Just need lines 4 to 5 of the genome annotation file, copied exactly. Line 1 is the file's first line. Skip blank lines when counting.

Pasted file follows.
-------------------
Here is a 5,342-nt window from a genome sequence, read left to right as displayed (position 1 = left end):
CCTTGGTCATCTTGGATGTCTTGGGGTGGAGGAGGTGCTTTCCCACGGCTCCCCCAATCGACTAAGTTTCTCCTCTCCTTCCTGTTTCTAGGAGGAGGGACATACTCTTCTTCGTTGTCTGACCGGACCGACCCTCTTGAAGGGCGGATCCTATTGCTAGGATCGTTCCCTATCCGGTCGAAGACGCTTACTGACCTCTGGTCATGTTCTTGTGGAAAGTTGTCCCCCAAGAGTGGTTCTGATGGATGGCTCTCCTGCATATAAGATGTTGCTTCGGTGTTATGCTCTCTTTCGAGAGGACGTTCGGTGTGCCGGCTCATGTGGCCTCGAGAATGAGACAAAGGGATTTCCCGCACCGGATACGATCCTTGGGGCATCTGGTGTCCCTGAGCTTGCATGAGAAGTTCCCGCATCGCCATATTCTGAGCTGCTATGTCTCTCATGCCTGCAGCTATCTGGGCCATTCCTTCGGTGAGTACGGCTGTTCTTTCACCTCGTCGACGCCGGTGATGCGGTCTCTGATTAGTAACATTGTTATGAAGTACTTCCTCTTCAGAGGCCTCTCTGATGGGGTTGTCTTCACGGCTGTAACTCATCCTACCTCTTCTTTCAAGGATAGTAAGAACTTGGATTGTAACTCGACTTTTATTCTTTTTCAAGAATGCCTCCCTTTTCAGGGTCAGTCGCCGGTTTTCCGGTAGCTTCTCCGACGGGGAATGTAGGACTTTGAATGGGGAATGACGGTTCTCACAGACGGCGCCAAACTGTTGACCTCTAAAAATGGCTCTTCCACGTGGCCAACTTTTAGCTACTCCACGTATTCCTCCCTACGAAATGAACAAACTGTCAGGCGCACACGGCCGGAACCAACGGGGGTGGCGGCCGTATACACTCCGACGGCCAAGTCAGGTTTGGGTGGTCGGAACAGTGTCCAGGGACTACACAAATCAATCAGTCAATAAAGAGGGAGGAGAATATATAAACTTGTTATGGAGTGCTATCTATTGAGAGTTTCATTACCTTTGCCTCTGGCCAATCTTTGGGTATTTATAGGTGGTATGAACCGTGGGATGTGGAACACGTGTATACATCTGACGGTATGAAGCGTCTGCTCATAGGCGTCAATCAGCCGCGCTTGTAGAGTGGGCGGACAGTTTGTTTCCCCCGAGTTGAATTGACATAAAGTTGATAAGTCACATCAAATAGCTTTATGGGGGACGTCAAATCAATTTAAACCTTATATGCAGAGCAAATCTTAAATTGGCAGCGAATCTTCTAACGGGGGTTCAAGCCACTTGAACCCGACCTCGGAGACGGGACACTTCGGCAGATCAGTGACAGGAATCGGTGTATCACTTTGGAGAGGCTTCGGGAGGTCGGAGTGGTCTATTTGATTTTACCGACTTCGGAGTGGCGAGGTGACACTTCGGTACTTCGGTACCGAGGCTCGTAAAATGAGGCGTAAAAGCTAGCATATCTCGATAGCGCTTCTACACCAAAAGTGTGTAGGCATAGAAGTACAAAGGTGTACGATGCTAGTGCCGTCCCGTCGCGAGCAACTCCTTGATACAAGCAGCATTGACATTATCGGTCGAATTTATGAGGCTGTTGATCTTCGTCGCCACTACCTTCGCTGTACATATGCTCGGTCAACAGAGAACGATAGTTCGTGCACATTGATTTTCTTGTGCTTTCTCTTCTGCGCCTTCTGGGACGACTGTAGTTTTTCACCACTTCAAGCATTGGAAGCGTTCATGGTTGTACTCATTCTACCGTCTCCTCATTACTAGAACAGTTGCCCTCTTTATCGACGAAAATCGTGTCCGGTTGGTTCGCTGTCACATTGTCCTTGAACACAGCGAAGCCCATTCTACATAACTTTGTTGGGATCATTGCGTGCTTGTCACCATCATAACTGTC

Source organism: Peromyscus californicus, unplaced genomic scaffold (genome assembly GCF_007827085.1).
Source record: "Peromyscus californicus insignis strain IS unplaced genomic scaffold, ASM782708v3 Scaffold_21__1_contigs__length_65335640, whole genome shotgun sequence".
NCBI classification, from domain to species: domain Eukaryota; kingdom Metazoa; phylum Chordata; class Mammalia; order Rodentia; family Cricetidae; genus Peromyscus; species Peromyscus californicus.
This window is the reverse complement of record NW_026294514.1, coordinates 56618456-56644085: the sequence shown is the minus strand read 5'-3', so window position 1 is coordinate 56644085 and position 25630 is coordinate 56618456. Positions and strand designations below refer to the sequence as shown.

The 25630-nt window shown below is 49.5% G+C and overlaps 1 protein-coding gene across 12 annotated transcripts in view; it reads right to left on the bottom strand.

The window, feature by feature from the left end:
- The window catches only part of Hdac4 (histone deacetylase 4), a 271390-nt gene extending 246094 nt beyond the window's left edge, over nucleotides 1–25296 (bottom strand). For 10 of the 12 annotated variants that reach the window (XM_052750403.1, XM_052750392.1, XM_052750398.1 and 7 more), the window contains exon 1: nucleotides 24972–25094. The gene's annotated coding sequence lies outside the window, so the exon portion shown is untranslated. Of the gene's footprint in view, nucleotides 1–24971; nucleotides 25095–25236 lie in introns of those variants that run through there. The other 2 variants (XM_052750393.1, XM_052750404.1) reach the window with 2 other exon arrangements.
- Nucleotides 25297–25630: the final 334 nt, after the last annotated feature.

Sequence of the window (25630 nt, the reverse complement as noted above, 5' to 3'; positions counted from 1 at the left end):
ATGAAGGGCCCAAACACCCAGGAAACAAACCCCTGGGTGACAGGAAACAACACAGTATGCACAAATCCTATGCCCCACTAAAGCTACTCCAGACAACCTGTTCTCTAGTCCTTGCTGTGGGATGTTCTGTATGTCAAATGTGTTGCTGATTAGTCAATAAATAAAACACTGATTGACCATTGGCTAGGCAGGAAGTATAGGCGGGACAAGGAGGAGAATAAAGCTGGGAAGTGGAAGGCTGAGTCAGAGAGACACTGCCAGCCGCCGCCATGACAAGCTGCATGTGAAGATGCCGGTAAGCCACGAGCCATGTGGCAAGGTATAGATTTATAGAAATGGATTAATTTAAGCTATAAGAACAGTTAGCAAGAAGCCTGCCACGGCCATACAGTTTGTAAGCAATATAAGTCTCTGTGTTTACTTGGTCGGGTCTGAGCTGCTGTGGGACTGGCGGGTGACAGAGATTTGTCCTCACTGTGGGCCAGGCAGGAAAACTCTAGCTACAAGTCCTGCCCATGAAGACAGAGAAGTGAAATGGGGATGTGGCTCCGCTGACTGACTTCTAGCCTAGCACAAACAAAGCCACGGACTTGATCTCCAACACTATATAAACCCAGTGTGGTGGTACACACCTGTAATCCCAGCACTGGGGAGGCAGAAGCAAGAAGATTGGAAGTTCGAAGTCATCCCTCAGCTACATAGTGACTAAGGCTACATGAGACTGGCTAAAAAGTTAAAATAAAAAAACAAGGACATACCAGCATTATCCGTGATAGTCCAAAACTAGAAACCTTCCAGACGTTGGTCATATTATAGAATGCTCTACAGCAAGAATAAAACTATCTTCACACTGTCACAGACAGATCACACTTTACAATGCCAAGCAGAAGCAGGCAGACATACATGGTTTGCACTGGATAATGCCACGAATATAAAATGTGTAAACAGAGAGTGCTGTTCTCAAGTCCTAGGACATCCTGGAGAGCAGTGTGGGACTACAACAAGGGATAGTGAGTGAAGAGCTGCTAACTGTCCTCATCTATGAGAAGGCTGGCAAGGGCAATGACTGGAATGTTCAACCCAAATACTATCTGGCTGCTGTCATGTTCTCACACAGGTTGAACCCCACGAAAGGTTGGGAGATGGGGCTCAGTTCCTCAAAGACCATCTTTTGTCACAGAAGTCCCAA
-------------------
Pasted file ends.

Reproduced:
Source record: "Peromyscus californicus insignis strain IS unplaced genomic scaffold, ASM782708v3 Scaffold_21__1_contigs__length_65335640, whole genome shotgun sequence".
NCBI classification, from domain to species: domain Eukaryota; kingdom Metazoa; phylum Chordata; class Mammalia; order Rodentia; family Cricetidae; genus Peromyscus; species Peromyscus californicus.